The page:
Jefferys, James (DNB00)
|←Jeffery, Thomas||Dictionary of National Biography, 1885-1900, Volume 29
JEFFERYS, JAMES (1757–1784), painter, born in 1757 at Maidstone, Kent, was son of William Jefferys (d. 1805), painter, who found much employment at Maidstone, and exhibited some paintings of fruit at the Society of Arts in London. There is a drawing by William Jefferys at Maidstone of his fellow-townsman, William Woollett [q. v.], the celebrated engraver, with whom young Jefferys was placed as pupil. He made great progress in drawing, and became a student of the Royal Academy, where in 1773 he obtained the gold medal for an historical drawing of ‘Seleucus and Stratonice.’ In 1774 he obtained a gold palette from the Society of Arts for an historical painting, and in 1775 was selected to receive the allowance granted by the Dilettante Society to enable an Academy student to go to Rome. In 1773 and 1774 he exhibited some drawings and pictures at the Society of Artists. Jefferys remained four years in Rome, and on his return to London settled in Meard's Court, Soho. He painted a large picture of ‘The Scene before Gibraltar on the morning of 14 Sept. 1782,’ which he exhibited at the Royal Academy in 1783, and which was again exhibited at the European Museum in 1804. Woollett commenced an engraving of it, which he did not live to finish, but it was completed in 1789 by John Emes [q. v.] Another picture by Jefferys of ‘Orgar and Elfrida’ was engraved in stipple by R. S. Marcuard. Jefferys died of a decline 31 Jan. 1784, at the early age of twenty-seven.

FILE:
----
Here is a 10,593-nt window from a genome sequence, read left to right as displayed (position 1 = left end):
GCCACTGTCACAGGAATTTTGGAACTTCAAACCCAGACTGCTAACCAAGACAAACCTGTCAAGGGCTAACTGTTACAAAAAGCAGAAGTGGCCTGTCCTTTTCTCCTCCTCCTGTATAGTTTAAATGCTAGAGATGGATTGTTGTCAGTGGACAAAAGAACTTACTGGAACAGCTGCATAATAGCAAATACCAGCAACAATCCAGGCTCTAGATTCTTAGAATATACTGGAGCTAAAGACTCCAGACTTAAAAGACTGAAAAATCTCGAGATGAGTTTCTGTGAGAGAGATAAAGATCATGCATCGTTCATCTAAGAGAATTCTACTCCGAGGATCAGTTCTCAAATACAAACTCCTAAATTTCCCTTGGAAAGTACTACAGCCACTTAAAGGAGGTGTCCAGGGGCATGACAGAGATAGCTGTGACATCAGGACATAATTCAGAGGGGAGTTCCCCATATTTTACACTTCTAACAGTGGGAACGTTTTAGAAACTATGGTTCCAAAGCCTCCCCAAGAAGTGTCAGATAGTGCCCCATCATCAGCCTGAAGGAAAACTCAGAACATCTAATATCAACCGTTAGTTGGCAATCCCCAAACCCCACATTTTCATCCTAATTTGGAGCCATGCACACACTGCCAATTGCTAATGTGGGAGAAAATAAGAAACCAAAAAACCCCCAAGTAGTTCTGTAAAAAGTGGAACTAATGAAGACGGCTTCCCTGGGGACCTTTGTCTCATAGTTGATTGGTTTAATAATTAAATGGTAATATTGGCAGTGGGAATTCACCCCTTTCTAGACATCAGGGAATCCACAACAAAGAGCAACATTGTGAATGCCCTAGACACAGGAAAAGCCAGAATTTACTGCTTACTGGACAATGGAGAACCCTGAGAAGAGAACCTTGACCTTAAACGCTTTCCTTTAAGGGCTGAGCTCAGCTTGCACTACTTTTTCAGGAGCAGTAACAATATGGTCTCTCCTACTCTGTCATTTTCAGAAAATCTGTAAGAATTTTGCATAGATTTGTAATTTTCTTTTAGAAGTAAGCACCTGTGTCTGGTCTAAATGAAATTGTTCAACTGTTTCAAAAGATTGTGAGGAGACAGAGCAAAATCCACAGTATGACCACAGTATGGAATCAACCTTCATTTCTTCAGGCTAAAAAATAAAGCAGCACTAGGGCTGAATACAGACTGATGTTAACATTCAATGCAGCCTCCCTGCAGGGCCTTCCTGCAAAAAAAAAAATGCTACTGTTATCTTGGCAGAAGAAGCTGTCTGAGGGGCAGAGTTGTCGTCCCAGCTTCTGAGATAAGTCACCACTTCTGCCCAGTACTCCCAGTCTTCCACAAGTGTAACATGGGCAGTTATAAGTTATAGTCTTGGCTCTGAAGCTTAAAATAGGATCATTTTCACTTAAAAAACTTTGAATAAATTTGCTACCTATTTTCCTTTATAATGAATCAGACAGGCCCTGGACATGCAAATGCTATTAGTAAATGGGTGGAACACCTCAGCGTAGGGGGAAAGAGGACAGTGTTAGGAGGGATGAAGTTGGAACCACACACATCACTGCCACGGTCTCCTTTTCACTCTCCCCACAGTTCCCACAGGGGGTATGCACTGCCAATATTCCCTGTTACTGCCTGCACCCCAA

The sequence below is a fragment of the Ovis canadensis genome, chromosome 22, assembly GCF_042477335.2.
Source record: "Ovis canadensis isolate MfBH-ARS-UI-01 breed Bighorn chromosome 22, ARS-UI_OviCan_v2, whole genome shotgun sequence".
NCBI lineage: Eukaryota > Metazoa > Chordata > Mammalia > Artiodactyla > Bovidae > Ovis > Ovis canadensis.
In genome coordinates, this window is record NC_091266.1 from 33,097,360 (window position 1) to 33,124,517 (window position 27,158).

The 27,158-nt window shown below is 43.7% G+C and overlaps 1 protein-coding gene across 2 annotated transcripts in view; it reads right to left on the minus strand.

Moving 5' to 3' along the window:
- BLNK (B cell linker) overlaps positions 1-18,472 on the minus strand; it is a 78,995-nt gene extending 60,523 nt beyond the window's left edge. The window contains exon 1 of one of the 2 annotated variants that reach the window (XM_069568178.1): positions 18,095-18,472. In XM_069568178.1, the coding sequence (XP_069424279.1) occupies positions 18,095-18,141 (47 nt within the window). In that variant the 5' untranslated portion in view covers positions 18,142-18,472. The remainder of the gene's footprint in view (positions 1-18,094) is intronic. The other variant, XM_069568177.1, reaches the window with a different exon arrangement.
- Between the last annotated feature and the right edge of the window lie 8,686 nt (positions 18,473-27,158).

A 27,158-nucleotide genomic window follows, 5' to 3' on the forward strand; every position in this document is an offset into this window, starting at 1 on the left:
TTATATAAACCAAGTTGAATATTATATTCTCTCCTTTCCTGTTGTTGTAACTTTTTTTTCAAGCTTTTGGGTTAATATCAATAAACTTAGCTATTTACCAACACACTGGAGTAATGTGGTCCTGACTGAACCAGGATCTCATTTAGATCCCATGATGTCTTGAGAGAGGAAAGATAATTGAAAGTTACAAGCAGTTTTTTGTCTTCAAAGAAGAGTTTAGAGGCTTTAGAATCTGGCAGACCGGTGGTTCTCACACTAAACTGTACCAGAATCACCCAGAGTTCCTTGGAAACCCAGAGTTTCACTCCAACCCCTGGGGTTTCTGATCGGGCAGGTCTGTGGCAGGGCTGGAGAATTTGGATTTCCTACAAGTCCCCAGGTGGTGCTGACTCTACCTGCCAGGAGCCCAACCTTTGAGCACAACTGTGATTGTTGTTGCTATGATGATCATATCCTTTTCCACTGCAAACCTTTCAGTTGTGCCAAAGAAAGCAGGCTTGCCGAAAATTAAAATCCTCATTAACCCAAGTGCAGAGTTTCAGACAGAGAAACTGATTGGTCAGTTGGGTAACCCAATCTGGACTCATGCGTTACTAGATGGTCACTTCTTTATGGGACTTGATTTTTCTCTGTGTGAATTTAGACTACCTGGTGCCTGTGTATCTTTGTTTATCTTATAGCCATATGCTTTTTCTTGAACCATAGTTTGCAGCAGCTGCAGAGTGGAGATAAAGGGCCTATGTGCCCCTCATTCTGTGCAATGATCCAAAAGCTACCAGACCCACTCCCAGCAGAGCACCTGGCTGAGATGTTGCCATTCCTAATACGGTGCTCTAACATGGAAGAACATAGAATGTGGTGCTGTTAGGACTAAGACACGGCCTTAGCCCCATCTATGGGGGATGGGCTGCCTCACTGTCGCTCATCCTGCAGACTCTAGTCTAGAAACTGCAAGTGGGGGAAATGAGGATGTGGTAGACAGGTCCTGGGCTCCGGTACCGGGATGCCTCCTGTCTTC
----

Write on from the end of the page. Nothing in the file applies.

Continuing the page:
[Edwards's Anecdotes of Painters; Redgrave's Dict. of Artists; Sandby's History of the Royal Academy.]